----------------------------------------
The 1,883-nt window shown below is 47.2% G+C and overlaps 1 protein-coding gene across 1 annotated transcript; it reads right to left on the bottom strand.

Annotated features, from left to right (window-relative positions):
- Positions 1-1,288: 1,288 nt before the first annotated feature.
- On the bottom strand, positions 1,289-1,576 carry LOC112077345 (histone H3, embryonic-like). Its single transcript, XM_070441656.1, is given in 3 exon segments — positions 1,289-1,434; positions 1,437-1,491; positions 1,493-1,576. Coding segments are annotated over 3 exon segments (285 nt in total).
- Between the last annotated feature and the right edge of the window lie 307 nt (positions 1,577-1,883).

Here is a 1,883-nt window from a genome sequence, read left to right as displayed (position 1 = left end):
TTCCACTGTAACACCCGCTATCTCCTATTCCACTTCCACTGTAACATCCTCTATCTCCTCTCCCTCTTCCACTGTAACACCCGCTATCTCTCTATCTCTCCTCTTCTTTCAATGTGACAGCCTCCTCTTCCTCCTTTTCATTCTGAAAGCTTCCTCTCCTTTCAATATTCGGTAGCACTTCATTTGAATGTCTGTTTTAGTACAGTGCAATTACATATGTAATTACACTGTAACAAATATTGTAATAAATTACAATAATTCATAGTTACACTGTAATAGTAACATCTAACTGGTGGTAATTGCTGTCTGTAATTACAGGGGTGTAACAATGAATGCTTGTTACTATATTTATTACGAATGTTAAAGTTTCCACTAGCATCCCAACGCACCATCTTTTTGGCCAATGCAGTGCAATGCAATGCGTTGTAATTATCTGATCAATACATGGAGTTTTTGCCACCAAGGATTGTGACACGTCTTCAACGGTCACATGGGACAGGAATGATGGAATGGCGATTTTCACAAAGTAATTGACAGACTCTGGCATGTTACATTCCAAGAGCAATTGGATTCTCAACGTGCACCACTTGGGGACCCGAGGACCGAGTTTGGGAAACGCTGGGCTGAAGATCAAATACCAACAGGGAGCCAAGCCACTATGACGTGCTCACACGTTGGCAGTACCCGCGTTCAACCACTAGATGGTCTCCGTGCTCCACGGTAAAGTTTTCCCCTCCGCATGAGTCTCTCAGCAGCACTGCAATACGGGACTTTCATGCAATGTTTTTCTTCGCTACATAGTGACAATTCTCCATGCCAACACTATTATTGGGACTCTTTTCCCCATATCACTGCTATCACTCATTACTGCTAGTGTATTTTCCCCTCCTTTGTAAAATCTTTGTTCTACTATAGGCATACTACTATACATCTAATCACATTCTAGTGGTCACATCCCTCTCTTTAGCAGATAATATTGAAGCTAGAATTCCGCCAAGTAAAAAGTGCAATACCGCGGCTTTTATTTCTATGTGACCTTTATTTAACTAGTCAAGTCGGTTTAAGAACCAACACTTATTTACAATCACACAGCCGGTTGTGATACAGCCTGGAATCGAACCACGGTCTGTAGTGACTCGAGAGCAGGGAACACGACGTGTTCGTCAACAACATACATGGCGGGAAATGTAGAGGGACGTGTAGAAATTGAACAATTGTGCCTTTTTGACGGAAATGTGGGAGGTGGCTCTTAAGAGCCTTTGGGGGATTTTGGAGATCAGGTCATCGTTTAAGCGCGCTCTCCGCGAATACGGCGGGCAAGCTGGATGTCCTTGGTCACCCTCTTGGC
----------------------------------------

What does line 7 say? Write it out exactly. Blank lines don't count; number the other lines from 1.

TTCCACTGTAACACCCGCTATCTCCTATTCCACTTCCACTGTAACATCCTCTATCTCCTCTCCCTCTTCCACTGTAACACCCGCTATCTCTCTATCTCTCCTCTTCTTTCAATGTGACAGCCTCCTCTTCCTCCTTTTCATTCTGAAAGCTTCCTCTCCTTTCAATATTCGGTAGCACTTCATTTGAATGTCTGTTTTAGTACAGTGCAATTACATATGTAATTACACTGTAACAAATATTGTAATAAATTACAATAATTCATAGTTACACTGTAATAGTAACATCTAACTGGTGGTAATTGCTGTCTGTAATTACAGGGGTGTAACAATGAATGCTTGTTACTATATTTATTACGAATGTTAAAGTTTCCACTAGCATCCCAACGCACCATCTTTTTGGCCAATGCAGTGCAATGCAATGCGTTGTAATTATCTGATCAATACATGGAGTTTTTGCCACCAAGGATTGTGACACGTCTTCAACGGTCACATGGGACAGGAATGATGGAATGGCGATTTTCACAAAGTAATTGACAGACTCTGGCATGTTACATTCCAAGAGCAATTGGATTCTCAACGTGCACCACTTGGGGACCCGAGGACCGAGTTTGGGAAACGCTGGGCTGAAGATCAAATACCAACAGGGAGCCAAGCCACTATGACGTGCTCACACGTTGGCAGTACCCGCGTTCAACCACTAGATGGTCTCCGTGCTCCACGGTAAAGTTTTCCCCTCCGCATGAGTCTCTCAGCAGCACTGCAATACGGGACTTTCATGCAATGTTTTTCTTCGCTACATAGTGACAATTCTCCATGCCAACACTATTATTGGGACTCTTTTCCCCATATCACTGCTATCACTCATTACTGCTAGTGTATTTTCCCCTCCTTTGTAAAATCTTTGTTCTACTATAGGCATACTACTATACATCTAATCACATTCTAGTGGTCACATCCCTCTCTTTAGCAGATAATATTGAAGCTAGAATTCCGCCAAGTAAAAAGTGCAATACCGCGGCTTTTATTTCTATGTGACCTTTATTTAACTAGTCAAGTCGGTTTAAGAACCAACACTTATTTACAATCACACAGCCGGTTGTGATACAGCCTGGAATCGAACCACGGTCTGTAGTGACTCGAGAGCAGGGAACACGACGTGTTCGTCAACAACATACATGGCGGGAAATGTAGAGGGACGTGTAGAAATTGAACAATTGTGCCTTTTTGACGGAAATGTGGGAGGTGGCTCTTAAGAGCCTTTGGGGGATTTTGGAGATCAGGTCATCGTTTAAGCGCGCTCTCCGCGAATACGGCGGGCAAGCTGGATGTCCTTGGTCACCCTCTTGGC